5. Captain Richard Haworth speculated that recent modifications to the Andrea Gail contributed to her sinking.

Haworth had been the captain of the Andrea Gail for 8 years. He was the script consultant for The Perfect Storm. He said that his experience was that the ship tended to take on a lot of water when fully loaded with fish and fuel. His theory is that the storm hit when the ship was fully -loaded and the deck was already close to the water line. The port side had additional weather siding and Haworth believes that water became trapped on deck. As the rough waves grew, they rocked the boat and it heaved to one side and toppled over.

6. Fisherman jack Flaherty theorized that the Andrea Gail may have muddied fuel which caused engine failure.

Flaherty’s theory is that the fuel may have become contaminated with rust, algae, sediment, or air. Each of these things could contribute to a stalled or failed engine. He believes the extreme conditions fowled the fuel and left the Andrea Gail powerless against a wave and rolled over by it.

7. Captain Tyne’s final radioed words were “She’s comin’ on boys, and she’s comin’ on strong!”

The position of the Andrea Gail was 44°N 56,4°W. This is about 180 miles East of Sable Island. It was October 28th when the ship was returning home and the horrible storm hit. At about 6:00 p.m. Captain Tyne reported 30-foot-high waves and 80 knots wind gusts. After Captain Tyne spoke his last words to the Coast Guard, the ship’s radio went silent. There were no distress signals heard or seen.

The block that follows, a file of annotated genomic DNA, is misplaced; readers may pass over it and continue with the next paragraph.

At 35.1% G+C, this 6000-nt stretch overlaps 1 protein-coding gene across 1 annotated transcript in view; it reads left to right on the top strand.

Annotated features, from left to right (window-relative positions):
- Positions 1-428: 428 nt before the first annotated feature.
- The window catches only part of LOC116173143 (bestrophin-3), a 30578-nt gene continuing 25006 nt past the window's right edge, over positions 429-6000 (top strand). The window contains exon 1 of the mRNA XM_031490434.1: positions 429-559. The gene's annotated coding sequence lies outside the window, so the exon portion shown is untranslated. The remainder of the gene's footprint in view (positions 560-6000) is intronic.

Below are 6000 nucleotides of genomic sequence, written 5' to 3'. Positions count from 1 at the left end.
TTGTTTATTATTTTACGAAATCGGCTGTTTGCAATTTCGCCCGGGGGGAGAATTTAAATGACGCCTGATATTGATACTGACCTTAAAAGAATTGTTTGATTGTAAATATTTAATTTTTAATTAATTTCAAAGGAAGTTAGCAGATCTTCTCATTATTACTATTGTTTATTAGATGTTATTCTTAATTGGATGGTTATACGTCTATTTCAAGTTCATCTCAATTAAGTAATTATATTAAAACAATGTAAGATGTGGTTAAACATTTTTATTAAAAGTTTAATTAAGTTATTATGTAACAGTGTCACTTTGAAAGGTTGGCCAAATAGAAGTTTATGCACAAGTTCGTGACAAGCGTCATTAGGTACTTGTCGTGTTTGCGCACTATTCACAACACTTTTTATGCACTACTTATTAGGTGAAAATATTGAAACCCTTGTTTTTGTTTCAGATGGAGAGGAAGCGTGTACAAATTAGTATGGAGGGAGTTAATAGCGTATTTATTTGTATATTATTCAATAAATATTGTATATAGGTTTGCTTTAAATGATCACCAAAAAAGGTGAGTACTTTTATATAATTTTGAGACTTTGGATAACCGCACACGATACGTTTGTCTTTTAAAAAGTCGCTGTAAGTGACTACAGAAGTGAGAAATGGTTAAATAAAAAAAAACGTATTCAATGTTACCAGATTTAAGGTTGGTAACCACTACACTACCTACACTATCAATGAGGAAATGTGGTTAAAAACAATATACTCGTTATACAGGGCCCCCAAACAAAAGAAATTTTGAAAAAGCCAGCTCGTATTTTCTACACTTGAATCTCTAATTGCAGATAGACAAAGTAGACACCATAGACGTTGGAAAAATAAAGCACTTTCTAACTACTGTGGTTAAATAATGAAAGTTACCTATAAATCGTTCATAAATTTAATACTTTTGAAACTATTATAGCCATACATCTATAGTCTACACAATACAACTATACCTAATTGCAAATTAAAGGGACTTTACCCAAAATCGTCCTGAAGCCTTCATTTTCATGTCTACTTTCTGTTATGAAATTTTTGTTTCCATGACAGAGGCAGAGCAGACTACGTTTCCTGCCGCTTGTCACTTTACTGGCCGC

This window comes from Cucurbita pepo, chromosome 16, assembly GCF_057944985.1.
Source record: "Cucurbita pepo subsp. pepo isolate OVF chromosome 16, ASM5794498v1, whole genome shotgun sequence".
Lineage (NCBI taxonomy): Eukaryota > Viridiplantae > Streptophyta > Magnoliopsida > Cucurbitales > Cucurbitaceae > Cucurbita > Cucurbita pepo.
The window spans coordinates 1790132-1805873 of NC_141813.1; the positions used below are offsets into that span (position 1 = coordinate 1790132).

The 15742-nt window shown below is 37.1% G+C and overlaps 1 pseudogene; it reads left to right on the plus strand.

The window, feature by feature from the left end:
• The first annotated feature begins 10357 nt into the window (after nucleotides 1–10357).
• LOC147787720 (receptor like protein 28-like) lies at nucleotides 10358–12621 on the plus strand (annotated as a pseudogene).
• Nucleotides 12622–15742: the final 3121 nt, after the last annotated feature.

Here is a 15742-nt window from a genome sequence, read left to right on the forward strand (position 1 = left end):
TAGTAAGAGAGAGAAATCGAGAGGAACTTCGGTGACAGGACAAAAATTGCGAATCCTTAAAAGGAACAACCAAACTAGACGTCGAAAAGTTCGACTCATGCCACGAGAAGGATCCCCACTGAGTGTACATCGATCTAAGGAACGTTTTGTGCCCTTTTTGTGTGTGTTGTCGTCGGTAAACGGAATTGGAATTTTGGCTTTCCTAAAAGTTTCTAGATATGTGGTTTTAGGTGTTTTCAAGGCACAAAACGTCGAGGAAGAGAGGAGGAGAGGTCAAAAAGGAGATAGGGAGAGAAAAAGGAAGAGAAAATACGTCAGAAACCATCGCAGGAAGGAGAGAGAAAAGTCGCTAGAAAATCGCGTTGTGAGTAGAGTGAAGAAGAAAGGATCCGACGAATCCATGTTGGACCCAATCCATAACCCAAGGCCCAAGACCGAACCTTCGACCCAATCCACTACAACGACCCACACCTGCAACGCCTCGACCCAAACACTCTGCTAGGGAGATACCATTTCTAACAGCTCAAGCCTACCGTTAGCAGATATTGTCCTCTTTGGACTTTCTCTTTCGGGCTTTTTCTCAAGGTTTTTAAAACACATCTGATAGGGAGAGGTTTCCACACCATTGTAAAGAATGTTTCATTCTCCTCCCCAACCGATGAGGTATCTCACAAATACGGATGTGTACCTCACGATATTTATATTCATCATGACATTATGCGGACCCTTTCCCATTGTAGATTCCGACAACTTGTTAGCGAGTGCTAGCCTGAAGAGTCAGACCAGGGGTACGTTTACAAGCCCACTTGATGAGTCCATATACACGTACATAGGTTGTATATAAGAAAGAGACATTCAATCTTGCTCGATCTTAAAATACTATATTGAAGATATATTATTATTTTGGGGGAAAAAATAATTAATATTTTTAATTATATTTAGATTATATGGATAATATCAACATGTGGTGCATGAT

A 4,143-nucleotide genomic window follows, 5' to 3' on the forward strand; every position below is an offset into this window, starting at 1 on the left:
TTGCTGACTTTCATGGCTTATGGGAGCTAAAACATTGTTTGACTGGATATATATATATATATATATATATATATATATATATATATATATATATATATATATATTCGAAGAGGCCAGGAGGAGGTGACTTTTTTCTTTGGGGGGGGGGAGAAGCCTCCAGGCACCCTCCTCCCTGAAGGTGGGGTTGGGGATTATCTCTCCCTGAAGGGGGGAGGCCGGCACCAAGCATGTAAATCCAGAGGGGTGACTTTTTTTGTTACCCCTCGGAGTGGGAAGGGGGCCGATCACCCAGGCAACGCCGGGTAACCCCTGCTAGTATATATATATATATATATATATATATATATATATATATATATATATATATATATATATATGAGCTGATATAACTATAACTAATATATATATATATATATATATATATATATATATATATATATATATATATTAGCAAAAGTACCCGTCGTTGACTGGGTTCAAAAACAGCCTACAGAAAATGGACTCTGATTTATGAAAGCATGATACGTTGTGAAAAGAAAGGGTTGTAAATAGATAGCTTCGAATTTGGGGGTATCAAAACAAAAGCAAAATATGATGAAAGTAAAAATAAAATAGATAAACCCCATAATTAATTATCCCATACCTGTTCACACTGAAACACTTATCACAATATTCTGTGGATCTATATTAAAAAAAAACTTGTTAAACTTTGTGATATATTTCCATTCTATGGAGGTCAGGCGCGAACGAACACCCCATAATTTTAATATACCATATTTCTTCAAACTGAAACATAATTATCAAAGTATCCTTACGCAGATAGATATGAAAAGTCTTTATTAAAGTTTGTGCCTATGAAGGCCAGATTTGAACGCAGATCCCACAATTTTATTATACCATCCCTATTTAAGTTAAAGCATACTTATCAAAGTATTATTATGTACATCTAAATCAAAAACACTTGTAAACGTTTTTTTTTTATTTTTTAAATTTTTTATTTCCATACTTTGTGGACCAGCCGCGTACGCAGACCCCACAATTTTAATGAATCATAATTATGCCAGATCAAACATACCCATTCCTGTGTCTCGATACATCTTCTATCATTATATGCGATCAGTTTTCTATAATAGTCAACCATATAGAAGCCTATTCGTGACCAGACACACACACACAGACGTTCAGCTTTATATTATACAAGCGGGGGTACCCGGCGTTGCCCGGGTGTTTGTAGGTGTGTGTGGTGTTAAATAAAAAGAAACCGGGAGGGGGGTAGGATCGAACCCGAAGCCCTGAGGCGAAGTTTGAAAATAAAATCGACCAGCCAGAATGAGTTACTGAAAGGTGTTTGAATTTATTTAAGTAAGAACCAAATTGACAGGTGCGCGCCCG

8. “The Lady Grace a.k.a. Andrea Gail Children’s Educational Fund” brought in about $18,000

The Lady Grace is the fishing vessel which portrayed the Andrea Gail in The Perfect Storm. The Gloucester Fund administered the charitable cause and distributed the proceeds to the children.

9. Six crew members perished with the Andrea Gail.

Captain William Tyne Jr. was from Gloucester, Massachusetts. He was 37 years old. Robert Shatford was from Gloucester, too. He was 30 years old. Dale Murphy was from Bradenton Beach, Florida. He was 30 years old. David Sullivan’s family lived around the corner from the Tyne family. He was 29 years old, and the youngest of the crew. Michael Moran was from Bradenton Beach. He was 36 years old. Alfred Pierre was from New York City. He was 32 years old.

10. In 1991 several items from the Andrea Gail were found.

A 406Mhz EPIRB in the off position, a propane tank, fuel drums, an empty life raft, and some flotsam were found. The emergency position-indication radio beacon was positively identified as belonging to the Andrea Gail. The items were found on the Southwest corner of Sable Island in Nova Scotia. Fishermen note that the island is about 180 miles East Northeast of the Andrea Gail’s last known position. It was the position where the ship began to encounter the 50 to 80 knot winds and the 30-foot seas. It is also interesting that recent speculation is that the Andrea Gail went down in the general vicinity of the Titanic. The boat has never been found.